Ceara Milligan

Find Your Purpose.

We were not designed to live a life of monotony. We have always been told that we should spend each day on earth to the fullest, but with the way most of our days seem to blend together with the same chores, meetings, errands, and responsibilities, this concept may seem easier said than done.

The best thing about our industry, workplace, and culture is that every day, we are encouraged to recreate ourselves, share our ideas, showcase our work, and be inventive. We all hold different roles within the agency — planners, strategists, creatives, writers, accountants, analysts, developers, administrators, managers, leaders (The list goes on…) — and have the notion that we’re all here for the same purpose: Work hard, make money, build our reputation, and please our customers. However, I think this might not be entirely true. We all have our own talents, skills, dreams, hopes, aspirations, and individual traits that allow us to stand apart from our colleagues. Each of us has a solitary value that contributes to one common goal as a business.

Now, you may be scratching your head and asking yourself, “What is my purpose?”

Well, here is the simple formula:

What you love to do + What the world needs = Your mission
What the world needs + What you are paid for = Your vocation
What you are paid for + What you are good at = Your profession
What you are good at + What you love to do = Your passion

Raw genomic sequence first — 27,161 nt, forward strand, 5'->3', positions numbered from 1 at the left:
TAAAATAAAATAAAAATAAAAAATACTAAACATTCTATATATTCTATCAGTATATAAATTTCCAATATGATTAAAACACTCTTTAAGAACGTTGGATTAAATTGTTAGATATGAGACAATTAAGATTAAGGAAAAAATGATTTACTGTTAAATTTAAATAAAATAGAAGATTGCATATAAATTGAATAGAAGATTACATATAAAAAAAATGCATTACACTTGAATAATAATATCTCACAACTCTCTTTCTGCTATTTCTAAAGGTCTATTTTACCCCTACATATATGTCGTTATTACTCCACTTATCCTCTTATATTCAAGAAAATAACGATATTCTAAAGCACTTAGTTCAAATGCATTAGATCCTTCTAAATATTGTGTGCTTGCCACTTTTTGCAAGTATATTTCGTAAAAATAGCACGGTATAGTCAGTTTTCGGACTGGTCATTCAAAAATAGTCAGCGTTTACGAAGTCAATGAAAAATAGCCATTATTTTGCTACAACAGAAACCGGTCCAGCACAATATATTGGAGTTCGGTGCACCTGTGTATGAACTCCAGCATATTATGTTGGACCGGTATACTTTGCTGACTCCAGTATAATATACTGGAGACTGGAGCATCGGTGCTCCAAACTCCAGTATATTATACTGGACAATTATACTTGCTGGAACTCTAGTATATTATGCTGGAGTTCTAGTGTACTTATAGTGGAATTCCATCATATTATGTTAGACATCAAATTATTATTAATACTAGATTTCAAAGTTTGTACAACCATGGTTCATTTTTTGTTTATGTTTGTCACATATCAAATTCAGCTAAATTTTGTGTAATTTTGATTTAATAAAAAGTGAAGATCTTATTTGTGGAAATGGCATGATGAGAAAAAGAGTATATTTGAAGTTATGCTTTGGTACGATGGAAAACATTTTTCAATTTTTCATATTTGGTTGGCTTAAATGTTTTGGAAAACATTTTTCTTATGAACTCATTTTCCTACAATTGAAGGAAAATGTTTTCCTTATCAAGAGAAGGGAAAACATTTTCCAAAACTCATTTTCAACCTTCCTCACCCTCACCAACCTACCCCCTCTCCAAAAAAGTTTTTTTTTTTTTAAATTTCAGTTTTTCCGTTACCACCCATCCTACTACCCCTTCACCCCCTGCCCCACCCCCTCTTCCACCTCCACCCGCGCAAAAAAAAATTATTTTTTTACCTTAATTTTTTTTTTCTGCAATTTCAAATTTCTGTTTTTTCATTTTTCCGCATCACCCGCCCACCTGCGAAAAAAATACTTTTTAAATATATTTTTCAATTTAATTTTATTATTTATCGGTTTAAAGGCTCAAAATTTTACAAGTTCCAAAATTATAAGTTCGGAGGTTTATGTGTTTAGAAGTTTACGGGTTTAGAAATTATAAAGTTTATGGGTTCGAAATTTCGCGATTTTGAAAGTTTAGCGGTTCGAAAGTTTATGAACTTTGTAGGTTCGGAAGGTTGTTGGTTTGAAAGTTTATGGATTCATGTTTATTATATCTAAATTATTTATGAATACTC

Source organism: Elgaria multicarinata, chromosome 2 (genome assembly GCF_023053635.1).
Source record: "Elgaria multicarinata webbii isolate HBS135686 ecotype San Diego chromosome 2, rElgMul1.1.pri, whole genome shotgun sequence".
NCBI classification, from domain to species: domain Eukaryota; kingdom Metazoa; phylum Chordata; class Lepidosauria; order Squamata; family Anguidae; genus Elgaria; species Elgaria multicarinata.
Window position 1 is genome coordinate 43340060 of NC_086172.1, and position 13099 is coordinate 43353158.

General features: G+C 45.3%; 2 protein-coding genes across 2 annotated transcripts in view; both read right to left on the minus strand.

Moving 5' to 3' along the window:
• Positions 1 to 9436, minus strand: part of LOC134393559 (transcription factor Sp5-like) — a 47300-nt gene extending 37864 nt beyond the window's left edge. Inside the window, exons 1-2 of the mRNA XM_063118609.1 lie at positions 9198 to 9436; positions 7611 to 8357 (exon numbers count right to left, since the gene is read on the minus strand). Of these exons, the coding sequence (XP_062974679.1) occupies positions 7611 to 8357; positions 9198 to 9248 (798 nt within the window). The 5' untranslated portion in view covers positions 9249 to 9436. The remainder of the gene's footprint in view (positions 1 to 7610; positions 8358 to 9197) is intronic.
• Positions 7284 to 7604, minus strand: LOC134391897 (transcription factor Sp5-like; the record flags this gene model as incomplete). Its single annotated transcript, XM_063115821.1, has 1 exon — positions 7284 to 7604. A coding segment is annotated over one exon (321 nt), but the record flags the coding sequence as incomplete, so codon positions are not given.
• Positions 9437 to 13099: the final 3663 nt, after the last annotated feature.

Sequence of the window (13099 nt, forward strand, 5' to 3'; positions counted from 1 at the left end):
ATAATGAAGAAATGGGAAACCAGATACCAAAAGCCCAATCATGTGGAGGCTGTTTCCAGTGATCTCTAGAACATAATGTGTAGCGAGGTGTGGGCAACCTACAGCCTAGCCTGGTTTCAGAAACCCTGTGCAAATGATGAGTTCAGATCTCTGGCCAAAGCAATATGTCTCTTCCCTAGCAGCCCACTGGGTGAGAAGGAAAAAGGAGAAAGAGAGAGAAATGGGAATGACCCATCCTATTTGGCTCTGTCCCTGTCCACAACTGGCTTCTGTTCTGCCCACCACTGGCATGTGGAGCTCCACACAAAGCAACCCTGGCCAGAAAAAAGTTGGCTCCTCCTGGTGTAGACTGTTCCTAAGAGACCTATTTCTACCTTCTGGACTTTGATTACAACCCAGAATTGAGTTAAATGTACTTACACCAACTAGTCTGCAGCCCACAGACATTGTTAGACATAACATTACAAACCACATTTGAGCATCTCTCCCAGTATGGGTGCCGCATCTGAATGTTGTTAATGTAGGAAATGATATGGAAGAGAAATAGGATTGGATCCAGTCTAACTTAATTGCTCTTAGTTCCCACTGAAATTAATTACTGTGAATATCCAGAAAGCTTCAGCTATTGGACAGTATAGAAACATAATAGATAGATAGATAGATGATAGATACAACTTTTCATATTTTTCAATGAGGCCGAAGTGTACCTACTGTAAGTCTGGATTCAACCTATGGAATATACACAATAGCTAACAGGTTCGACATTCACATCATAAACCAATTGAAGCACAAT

Your mission + Your vocation + Your profession + Your passion = Your purpose

Your purpose should not be defined by the title on your business card. Your purpose is to foster positive change, no matter the part you play within the agency. If you have an idea, write it down, email it to your manager, collaborate with coworkers. An idea is just an idea until it becomes an action with results. There is an Irish proverb by which I try my best to abide each day: You’ll never plough a field by turning it over in your mind. Seek inspiration from everything and everyone around you, but most importantly, learn to spark your own fire.

Do the math.

Sammi Dittloff

How can you be a better predictor? Get foxy.

Nate Silver, statistician, first became noticed in the political world when he correctly guessed the outcome of 49 out of the 50 states in the 2008 presidential election. This year, he topped his election record by predicting outcomes of all 50 states and the District of Columbia. Needless to say, his book released in September 2012 about making predictions, The Signal and the Noise, shot up to the bestseller list for nonfiction and was named Amazon.com’s #1 best nonfiction book of 2012.